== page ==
The virgin experts have never been deposed by a well prepared and highly paid defense lawyer. Never have their lives been crudely cut open by the abusive subpoena power wielded by the defense to “learn everything” about this virgin expert daring to dip his or her toe in the pool against the leviathan corporate defendant who owns the deep end.

Once I found a young and courageous neurologist who was willing to testify against one of the largest medical schools in the country that their star faculty members had failed to properly diagnose and treat a debilitating brain injury. After her deposition, the hospital’s lawyer snarled at me, “She did a good job–but she will never practice medicine in this town again.” He was right; her referrals dried up, her privileges were never renewed, and she moved away. I never heard from her again.

The problem with virgin witnesses is that–no matter how much preparation you may give them–they have never played under the glaring lights, in front of a hostile crowd, in a big game, on the road. In other words, I have seen one too many crack, retract their opinions, or worse, simply refuse to go on stage when needed the most.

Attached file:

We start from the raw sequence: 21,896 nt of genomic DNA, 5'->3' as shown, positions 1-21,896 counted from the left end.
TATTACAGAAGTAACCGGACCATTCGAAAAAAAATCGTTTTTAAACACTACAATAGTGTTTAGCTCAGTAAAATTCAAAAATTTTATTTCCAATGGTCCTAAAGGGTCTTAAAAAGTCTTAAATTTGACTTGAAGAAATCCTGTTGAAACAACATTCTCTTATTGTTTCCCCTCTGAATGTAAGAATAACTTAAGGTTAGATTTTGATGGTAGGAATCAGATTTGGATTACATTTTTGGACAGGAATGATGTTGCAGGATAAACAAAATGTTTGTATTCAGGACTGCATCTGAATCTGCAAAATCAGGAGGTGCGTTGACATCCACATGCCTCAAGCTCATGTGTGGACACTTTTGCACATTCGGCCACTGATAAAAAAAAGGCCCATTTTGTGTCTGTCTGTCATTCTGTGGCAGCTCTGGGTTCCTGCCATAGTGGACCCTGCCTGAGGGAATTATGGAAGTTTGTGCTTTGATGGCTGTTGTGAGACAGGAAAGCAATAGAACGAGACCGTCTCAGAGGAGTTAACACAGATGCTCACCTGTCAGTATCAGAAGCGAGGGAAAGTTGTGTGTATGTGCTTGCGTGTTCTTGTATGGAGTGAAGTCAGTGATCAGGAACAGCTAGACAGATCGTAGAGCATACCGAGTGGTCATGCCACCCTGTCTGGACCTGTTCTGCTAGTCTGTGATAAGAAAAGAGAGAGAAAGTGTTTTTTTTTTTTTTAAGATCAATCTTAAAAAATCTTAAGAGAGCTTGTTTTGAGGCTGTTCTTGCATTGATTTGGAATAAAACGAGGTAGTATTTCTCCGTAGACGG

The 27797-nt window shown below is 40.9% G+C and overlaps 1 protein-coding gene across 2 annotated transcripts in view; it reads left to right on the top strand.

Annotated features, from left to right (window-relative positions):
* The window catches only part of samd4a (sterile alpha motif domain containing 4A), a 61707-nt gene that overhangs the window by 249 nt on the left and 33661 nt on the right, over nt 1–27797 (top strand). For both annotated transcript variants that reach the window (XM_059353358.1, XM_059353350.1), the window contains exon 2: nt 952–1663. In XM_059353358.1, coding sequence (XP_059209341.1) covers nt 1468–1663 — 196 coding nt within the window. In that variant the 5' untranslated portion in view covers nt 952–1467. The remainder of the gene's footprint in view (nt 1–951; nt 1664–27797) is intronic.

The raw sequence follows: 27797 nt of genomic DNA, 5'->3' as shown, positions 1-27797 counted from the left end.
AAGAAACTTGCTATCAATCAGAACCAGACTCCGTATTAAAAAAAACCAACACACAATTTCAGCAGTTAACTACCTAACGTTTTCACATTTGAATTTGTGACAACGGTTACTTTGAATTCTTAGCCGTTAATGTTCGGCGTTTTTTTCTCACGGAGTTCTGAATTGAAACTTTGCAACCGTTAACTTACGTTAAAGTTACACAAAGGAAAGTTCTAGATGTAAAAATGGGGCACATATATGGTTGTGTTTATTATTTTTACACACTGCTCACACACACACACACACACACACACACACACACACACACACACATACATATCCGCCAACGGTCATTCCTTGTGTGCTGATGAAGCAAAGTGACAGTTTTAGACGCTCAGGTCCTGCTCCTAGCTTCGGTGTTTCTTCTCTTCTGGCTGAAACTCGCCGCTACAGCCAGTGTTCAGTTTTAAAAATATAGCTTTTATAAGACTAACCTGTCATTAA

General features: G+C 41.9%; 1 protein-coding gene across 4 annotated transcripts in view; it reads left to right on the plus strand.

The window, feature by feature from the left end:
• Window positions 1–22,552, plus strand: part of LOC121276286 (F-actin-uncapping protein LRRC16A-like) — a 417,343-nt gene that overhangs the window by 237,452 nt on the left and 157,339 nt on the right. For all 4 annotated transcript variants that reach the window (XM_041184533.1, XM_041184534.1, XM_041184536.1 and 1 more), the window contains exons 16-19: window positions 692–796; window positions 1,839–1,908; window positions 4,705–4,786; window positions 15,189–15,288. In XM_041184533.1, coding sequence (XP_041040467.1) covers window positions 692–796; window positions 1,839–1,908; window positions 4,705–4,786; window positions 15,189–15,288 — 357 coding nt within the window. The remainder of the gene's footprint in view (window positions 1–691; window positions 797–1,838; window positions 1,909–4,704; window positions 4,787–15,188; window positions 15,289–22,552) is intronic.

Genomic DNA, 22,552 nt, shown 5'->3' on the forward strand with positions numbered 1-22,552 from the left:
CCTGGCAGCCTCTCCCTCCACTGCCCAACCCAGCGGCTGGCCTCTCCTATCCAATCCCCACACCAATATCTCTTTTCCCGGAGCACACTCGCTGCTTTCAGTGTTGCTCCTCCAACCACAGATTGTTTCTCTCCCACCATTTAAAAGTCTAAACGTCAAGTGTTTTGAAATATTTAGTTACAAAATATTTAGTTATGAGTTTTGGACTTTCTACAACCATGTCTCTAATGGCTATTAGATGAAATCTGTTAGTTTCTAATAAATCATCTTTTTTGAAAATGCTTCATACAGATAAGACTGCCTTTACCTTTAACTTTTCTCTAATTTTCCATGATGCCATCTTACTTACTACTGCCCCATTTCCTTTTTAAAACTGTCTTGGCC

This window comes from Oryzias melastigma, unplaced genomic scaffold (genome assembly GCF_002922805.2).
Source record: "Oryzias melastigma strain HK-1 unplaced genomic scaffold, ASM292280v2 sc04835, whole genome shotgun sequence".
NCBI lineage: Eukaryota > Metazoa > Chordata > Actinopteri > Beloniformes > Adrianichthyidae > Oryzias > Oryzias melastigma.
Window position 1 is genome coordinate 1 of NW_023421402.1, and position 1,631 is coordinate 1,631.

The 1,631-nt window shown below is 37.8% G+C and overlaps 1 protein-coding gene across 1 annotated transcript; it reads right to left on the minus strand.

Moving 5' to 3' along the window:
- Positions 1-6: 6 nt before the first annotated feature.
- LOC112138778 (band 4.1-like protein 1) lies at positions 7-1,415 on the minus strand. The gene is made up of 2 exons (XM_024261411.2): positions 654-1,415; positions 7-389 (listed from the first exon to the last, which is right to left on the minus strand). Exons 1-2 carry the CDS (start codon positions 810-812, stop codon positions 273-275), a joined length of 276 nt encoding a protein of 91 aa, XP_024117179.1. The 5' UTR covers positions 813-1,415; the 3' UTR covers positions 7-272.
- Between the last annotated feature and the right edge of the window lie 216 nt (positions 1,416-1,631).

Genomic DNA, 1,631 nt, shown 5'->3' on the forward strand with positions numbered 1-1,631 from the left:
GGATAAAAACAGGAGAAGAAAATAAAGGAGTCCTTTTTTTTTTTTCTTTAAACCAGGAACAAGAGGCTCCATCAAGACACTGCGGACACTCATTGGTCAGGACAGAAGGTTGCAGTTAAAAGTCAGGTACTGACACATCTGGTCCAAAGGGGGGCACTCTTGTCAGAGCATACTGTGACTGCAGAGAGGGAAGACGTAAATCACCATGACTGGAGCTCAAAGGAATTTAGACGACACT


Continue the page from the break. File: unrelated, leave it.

Now, many years older, grayer, and wiser, I want an expert who knows where the courthouse is, likes the work, can handle him- or herself under the most intensive situations, and no matter how much he or she wants, is worth every penny.

The Non-Conceder a.k.a.the Combatant

I have deposed many opposing experts who must have been told “concede nothing.”  Accordingly, they take the most absurd positions, in the belief that they simply cannot agree with anything I say lest they be seen as helping the plaintiff’s case.